What is a Curriculum?

A curriculum is more than a list of topics to be covered by an educational program, for which the more commonly accepted word is a ‘syllabus’. A curriculum is, first of all, a policy statement about a piece of education, and secondly an indication as to the ways in which that policy is to be realized through a program of action. It is the sum of all the activities, experiences and learning opportunities for which an institution (such as the Society) or a teacher (such as a faculty member) takes responsibility – either deliberately or by default (Coles, 2003).

The following are some of the popular definitions of curriculum:

  • May be defined as an educational plan that spells out which goals and objectives should be achieved, which topics should be covered and which methods are to be used for learning, teaching and evaluation (Wojtczak, 2002).
  • Is the planned and guided learning experiences and intended learning outcomes, formulated through the systematic reconstruction of knowledge and experiences, under the auspices of the school, for the learners’ continuous and wilful growth in personal social competence (Tanner, 1980).
  • The term curriculum refers to the sum total of organized learning stated as educational ends, activities, school subjects and/or topics decided upon and provided within an educational institution for the attainment of the students (Garcia, 1976, SEAMEO RELC)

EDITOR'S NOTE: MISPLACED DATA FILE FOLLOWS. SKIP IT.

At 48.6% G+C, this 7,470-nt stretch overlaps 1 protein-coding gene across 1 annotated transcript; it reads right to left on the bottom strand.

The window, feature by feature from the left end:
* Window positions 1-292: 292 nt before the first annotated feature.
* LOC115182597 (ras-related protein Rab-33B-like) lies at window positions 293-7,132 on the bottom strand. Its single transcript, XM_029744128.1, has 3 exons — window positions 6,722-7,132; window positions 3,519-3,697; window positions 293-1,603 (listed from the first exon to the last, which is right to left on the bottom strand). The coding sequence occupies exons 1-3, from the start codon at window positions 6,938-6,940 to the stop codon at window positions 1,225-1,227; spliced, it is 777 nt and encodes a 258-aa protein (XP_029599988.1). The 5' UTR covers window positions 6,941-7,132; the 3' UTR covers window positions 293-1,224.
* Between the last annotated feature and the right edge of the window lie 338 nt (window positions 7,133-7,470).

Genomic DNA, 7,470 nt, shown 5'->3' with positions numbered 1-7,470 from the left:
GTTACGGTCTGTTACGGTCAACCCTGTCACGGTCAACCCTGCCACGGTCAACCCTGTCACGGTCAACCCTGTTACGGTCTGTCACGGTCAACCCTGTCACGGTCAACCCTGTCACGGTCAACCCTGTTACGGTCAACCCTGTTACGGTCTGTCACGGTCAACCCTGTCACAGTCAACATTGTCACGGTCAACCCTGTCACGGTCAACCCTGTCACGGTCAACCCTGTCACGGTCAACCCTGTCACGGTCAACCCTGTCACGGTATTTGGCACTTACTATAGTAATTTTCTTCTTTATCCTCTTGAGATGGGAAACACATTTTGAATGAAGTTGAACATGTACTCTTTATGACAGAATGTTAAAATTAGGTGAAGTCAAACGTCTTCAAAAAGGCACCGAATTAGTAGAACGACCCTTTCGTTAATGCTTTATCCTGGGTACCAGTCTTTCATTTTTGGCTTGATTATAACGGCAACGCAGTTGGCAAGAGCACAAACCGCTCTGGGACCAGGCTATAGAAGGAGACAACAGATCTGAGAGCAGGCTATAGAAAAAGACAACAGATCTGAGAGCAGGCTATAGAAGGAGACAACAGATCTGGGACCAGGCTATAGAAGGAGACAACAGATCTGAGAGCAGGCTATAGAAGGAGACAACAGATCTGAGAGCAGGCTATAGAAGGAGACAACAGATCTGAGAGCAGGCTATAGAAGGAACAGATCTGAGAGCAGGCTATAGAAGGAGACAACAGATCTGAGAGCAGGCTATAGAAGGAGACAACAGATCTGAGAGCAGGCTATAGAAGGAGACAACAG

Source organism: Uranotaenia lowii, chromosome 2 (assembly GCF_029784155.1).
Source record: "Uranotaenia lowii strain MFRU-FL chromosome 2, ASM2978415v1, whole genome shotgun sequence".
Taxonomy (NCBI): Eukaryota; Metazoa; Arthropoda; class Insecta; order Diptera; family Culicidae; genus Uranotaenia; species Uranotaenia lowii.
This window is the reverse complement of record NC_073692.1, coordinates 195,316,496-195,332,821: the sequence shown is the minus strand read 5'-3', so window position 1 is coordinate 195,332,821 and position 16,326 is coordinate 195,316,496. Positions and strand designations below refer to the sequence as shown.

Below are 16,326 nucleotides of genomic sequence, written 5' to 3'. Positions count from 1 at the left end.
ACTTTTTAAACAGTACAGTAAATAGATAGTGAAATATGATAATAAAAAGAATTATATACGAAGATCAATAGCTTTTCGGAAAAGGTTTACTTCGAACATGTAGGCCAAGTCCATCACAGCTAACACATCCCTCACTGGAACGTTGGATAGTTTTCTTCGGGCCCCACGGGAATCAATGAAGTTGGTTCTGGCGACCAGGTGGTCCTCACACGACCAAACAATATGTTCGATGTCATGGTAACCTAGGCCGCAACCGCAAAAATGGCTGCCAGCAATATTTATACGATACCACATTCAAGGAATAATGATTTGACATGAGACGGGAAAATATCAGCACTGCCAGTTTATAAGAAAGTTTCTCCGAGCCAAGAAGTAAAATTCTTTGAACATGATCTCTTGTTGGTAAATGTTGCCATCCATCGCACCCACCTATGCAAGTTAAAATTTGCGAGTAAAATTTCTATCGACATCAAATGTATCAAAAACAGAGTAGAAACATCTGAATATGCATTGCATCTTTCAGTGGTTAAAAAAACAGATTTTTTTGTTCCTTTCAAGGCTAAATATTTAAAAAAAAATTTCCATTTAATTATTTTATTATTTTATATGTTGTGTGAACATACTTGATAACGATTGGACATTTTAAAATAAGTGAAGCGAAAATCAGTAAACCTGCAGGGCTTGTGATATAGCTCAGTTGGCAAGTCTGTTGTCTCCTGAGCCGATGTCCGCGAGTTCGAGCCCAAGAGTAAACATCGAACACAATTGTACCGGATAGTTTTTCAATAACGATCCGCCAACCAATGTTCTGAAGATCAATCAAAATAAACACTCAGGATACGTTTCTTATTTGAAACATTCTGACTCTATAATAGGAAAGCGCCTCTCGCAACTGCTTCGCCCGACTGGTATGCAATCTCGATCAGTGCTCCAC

• A curriculum is an attempt to communicate the essential principles and features of an educational proposal in such a form that it is open to critical scrutiny and capable of effective translation into practice’. A curriculum is rather like a recipe in cookery (Stenhouse,1975)

General Curriculum Planning

Taba’s outline (1962) of the steps which a course designer must work through to develop subject matter courses has become the foundation for many other writers’ suggestions. Her list of ‘curriculum processes’ includes the following:
    • Diagnosis of needs
    • Formulation of objectives
    • Selection of content
    • Organization of content
    • Selection of learning experiences
    • Organization of learning experiences
    • Determination of what to evaluate, and the means to evaluate

Decisions in Curriculum Construction

Curriculum development revolves around three major curricular elements (Garcia, 1976):
  1. decisions on what to teach which are educational ends generated at three levels of specificity and immediacy(educational aims, educational objectives, and instructional objectives)to the learner;
  2. decisions on how to teach, concerned with strategies in terms of selecting and organizing learning opportunities, and
  3. decisions concerning the extent to which educational ends are being attained through the strategies or means provided.